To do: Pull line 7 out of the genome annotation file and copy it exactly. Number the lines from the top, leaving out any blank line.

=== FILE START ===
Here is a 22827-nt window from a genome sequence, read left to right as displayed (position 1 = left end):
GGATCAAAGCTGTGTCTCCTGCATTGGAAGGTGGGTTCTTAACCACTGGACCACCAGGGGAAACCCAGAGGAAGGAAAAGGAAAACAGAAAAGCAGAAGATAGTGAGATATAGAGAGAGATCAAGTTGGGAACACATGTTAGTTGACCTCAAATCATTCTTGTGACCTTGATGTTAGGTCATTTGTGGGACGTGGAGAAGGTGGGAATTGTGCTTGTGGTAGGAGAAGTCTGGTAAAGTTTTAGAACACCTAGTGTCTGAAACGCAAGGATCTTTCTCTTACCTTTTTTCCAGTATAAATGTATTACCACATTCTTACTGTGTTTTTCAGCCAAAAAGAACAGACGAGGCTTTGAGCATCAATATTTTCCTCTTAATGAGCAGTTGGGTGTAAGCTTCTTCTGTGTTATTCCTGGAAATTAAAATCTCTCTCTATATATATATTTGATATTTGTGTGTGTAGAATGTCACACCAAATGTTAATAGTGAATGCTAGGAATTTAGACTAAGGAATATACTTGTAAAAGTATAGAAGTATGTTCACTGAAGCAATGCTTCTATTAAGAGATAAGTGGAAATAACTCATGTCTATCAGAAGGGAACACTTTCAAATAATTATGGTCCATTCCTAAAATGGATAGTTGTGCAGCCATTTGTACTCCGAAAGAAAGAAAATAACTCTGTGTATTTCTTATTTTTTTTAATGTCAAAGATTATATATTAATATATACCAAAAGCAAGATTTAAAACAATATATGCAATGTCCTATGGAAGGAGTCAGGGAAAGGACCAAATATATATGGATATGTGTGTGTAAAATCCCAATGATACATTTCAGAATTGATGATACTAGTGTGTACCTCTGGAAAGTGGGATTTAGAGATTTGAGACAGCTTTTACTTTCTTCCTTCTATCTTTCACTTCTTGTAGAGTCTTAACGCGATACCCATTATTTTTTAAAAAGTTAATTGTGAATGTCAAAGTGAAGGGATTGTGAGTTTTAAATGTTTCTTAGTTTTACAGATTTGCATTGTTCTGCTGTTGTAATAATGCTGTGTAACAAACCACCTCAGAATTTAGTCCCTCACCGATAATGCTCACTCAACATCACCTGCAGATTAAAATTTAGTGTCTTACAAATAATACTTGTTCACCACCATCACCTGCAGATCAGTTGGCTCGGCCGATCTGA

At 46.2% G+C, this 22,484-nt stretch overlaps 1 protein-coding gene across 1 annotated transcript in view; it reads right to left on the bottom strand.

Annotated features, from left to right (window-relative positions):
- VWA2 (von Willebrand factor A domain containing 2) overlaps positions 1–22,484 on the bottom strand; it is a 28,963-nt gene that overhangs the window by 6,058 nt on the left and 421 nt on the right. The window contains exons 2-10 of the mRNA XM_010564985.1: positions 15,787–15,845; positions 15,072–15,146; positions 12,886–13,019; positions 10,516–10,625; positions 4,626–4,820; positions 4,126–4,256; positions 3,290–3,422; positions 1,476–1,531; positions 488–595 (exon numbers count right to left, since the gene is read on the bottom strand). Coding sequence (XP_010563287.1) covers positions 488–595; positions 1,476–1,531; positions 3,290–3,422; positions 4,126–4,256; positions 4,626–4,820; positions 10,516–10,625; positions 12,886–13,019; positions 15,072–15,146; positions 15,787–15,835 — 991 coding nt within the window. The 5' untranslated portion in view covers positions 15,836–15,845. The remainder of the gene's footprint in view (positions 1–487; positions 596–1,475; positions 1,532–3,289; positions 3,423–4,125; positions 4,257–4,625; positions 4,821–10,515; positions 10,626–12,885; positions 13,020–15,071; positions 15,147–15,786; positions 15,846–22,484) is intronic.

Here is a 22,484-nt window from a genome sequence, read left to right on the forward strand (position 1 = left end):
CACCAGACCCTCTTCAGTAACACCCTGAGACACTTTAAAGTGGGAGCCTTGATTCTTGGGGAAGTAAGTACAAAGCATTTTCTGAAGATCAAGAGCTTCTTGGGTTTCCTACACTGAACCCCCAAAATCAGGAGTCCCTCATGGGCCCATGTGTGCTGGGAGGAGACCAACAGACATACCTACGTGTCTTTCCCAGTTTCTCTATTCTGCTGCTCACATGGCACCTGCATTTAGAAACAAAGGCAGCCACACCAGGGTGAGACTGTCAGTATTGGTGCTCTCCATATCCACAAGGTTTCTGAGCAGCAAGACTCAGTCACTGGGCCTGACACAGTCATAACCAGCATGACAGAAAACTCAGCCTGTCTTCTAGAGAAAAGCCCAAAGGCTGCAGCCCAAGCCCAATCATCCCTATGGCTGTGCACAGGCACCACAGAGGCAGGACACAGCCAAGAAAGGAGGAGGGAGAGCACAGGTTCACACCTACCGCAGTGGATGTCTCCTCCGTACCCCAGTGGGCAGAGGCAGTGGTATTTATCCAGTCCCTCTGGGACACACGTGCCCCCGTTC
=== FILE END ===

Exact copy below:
CACCAGACCCTCTTCAGTAACACCCTGAGACACTTTAAAGTGGGAGCCTTGATTCTTGGGGAAGTAAGTACAAAGCATTTTCTGAAGATCAAGAGCTTCTTGGGTTTCCTACACTGAACCCCCAAAATCAGGAGTCCCTCATGGGCCCATGTGTGCTGGGAGGAGACCAACAGACATACCTACGTGTCTTTCCCAGTTTCTCTATTCTGCTGCTCACATGGCACCTGCATTTAGAAACAAAGGCAGCCACACCAGGGTGAGACTGTCAGTATTGGTGCTCTCCATATCCACAAGGTTTCTGAGCAGCAAGACTCAGTCACTGGGCCTGACACAGTCATAACCAGCATGACAGAAAACTCAGCCTGTCTTCTAGAGAAAAGCCCAAAGGCTGCAGCCCAAGCCCAATCATCCCTATGGCTGTGCACAGGCACCACAGAGGCAGGACACAGCCAAGAAAGGAGGAGGGAGAGCACAGGTTCACACCTACCGCAGTGGATGTCTCCTCCGTACCCCAGTGGGCAGAGGCAGTGGTATTTATCCAGTCCCTCTGGGACACACGTGCCCCCGTTC